News & Politics

House Members Discuss Democrats' IT Scandal and Lack of Proper Investigation

Representatives Ron DeSantis (R-FL), Louie Gohmert (R-TX), Jim Jordan (R-OH), and Scott Perry (R-PA) on Tuesday hosted a caucus meeting on the Democrats’ IT scandal, which continues to be ignored by House leadership and the mainstream media.

Investigative reporter Luke Rosiak  — who has done most of the investigative reporting on the story for The Daily Caller — was also at the meeting, as was Judicial Watch President Tom Fitton, who lamented the fact that there have been no House hearings yet on what appears to a humongous scandal. The Capitol Police and FBI investigation appears to be going nowhere, as well.

“A proper investigation into this series of events doesn’t seem to be taking place,” said Rep. Perry. “I think many Americans feel the same way.”

Rep. Gohmert said the purpose of the meeting was “to bring out information that might be of interest or assistance to members of Congress.”

Rep. Perry began by reciting a rundown of the facts in the case as discovered by the Office of the Inspector General.

“The OIG tracked the Awans’ network usage and found that a massive amount of data was flowing from the networks,” he said. “Over 5,700 logins by the five Awan associates were discovered on a single server within the House. The server of the Democratic Caucus chairman, then-Rep. Xavier Becerra of California — 5,400 appear unauthorized. He is now the attorney general of California. According to the reports, the Becerra server was actually housing the entirety of the servers of all the member offices that employed Imran or his associates — a clear violation of House policy. This means up to 40 or more members of Congress had all of their data moved out of their office server or out of their cloud storage system and onto the Becerra server without their knowledge or consent.”

Perry said that the OIG reported their findings to “the speaker’s office, Democratic leadership, and the House Administration Committee, as well as the House sergeant at arms and Capitol Police in late September and early October of 2016.” He said, “Capitol Police began a criminal investigation into Imran Awan and his associates at that time. Capitol Police determined that the image they required Imran to provide was falsified, likely with deliberate attempt to conceal the activities that they knew were against House policy and the law.”

“These facts, standing alone, indicate a substantial security threat at the least,” Perry said. “But the events don’t end there.”

The congressman also brought up Rep. Debbie Wasserman Schultz’s mysterious laptop, which was found in a phone booth in the Rayburn Office Building on April 6, 2017, along with several pieces of ID belonging to Imran Awan.

For nearly two hours, the group discussed some of the most disturbing aspects of the scandal — including a possible kick-back scheme that could implicate congressional Democrats and the possibility that Imran Awan may have stolen the identity of a House Intelligence staffer after his own House email address was shut down.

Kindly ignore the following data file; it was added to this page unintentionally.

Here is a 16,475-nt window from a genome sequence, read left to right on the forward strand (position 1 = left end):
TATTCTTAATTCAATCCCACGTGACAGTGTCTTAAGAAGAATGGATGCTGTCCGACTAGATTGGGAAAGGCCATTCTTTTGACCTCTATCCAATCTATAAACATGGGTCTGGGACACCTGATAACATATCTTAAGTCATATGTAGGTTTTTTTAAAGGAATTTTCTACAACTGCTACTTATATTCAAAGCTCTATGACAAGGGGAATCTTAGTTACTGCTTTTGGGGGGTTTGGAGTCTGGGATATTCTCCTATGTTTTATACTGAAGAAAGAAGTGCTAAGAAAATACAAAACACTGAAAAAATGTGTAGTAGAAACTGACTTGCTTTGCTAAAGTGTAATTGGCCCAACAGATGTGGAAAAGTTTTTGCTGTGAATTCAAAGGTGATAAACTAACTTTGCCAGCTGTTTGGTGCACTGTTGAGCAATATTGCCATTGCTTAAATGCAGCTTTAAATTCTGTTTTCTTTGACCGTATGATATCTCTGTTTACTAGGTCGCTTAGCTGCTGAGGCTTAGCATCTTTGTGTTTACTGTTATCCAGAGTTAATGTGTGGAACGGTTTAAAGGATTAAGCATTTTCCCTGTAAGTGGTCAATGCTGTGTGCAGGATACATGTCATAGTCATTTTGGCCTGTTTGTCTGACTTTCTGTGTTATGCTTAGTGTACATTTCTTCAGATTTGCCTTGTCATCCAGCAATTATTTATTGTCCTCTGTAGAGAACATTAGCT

There’s also the question of the Awan brothers’ ridiculously high salaries:

Rep DeSantis said he noticed a double standard in how the DOJ enforces the law.

“Look at the Mueller investigation,” DeSantis said. “Picking Manifort’s lock in the middle of the night and drawing guns on him and his wife for some white-collar crap from three or four years ago — I mean, that’s like scorching the earth, but yet, with Hillary … Comey exonerated her two months before she was brought in for questioning.”

He continued: “My fear on this case is that the ferocity will not be where it needs to be because … on the FBI, U.S. attorney ,DOJ side — I think you can get answers to these questions, and I think you can break it open. I have not seen that as of yet.”

DeSantis asked if anyone on the panel had seen leaks about the investigation. “I mean, we see all these other leaks. … The initial indictment was very bare bones.”

As former assistant U.S. attorney Andrew C. McCarthy wrote at National Review two months ago, “the indictment is an exercise in omission.”

No mention of the Awan group’s theft of information from Congress. Not a hint about the astronomical sums the family was paid, much of it for no-show “work.” Not a word about Wasserman Schultz’s keeping Awan on the payroll for six months during which (a) he was known to be under investigation, (b) his wife was known to have fled to Pakistan, and (c) he was not credentialed to do the IT work for which he had been hired. Nothing about Wasserman Schultz’s energetic efforts to prevent investigators from examining Awan’s laptop. A likely currency-transportation offense against Alvi goes uncharged. And, as for the offenses that are charged, prosecutors plead them in a manner that avoids any reference to what should be their best evidence. There is something very strange going on here.

Something very strange indeed.

There needs to an outcry from the American people on this scandal because it looks like the powers that be are hellbent on brushing it aside.